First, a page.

Case Western Reserve Law Review
In his Article, Litigating Brady v. Maryland: Games Prosecutors Play, Professor Gershman rightly argues that it is bad for prosecutors to play Hide and Seek or Blind Man's Bluff with Brady material. It is bad to treat one's constitutional obligation to disclose exculpatory evidence as a gamble or a scavenger hunt. It is bad for prosecutors to play all of these games. Rather than disagree with Professor Gershman, I'd like to flesh out a point about a prosecutor's disclosure that I think, unfortunately, could get lost if we place too much emphasis on the comparison to games-in particular, if we take too literally the post-colon portion of this panel's title: "Games Prosecutors Play to Avoid Compliance. "To say that prosecutors play games to avoid compliance with Brady is to suggest that Brady itself is perfectly sound doctrine and that defendants would be in a fine position to have a fair shot in the adversarial system, just so long as those wily prosecutors would set aside their evil games, play fair, and comply with Brady. The story is more complicated, as Professor Gershman acknowledges in his piece, because the Brady doctrine itself invites many of the prosecutorial tactics that can be depicted as unfair gamesmanship.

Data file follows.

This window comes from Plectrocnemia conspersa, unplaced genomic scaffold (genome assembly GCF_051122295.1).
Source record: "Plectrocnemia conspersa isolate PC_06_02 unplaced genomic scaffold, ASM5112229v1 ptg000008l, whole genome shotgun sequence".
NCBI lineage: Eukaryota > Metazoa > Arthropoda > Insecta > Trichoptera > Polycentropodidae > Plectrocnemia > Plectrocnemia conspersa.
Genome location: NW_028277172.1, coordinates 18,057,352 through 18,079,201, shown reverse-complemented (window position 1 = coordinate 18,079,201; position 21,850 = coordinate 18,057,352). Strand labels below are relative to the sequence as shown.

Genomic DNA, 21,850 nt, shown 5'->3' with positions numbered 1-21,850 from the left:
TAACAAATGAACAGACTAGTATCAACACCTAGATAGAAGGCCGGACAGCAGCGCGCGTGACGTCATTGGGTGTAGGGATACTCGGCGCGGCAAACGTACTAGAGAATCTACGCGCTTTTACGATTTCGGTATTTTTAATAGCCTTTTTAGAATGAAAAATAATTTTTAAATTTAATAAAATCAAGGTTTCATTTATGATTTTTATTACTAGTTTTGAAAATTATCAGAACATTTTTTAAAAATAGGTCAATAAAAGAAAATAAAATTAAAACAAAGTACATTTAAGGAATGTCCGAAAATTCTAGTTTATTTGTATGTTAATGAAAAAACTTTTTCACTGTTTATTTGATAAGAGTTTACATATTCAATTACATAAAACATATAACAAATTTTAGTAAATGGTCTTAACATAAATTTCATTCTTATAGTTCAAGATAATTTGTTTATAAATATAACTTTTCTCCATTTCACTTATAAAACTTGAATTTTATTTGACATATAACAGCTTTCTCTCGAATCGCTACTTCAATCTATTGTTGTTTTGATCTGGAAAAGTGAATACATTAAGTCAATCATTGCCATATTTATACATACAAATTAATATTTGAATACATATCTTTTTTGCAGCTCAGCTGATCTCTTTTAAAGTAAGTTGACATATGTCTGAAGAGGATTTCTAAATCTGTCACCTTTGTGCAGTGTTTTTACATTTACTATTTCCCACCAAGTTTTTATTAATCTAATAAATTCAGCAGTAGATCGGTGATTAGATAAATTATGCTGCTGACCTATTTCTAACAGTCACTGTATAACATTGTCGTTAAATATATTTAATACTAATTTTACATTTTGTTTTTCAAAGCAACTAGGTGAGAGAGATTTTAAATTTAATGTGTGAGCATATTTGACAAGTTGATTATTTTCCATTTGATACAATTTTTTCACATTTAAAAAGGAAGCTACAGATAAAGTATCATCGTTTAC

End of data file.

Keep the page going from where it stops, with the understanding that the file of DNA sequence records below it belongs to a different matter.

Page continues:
Without disagreeing with any of Professor Gershman's observations about purposeful, knowing, or ostrich-like prosecutorial failures to disclose evidence that qualifies as Brady material, I will talk about a problem that others have mentioned today but have not explored: how virtuous prosecutors-acting in good faith and trying to comply with Brady-might still fail to turn over exculpatory evidence. To continue the analogy of games, what I am exploring is not a game that prosecutors consciously play to avoid Brady, but instead a brainteaser that Brady itself forces prosecutors to engage in.
Brady’s Brainteaser: The Accidental Prosecutor and Cognitive Bias, 57 Case W. Res. L. Rev. 575
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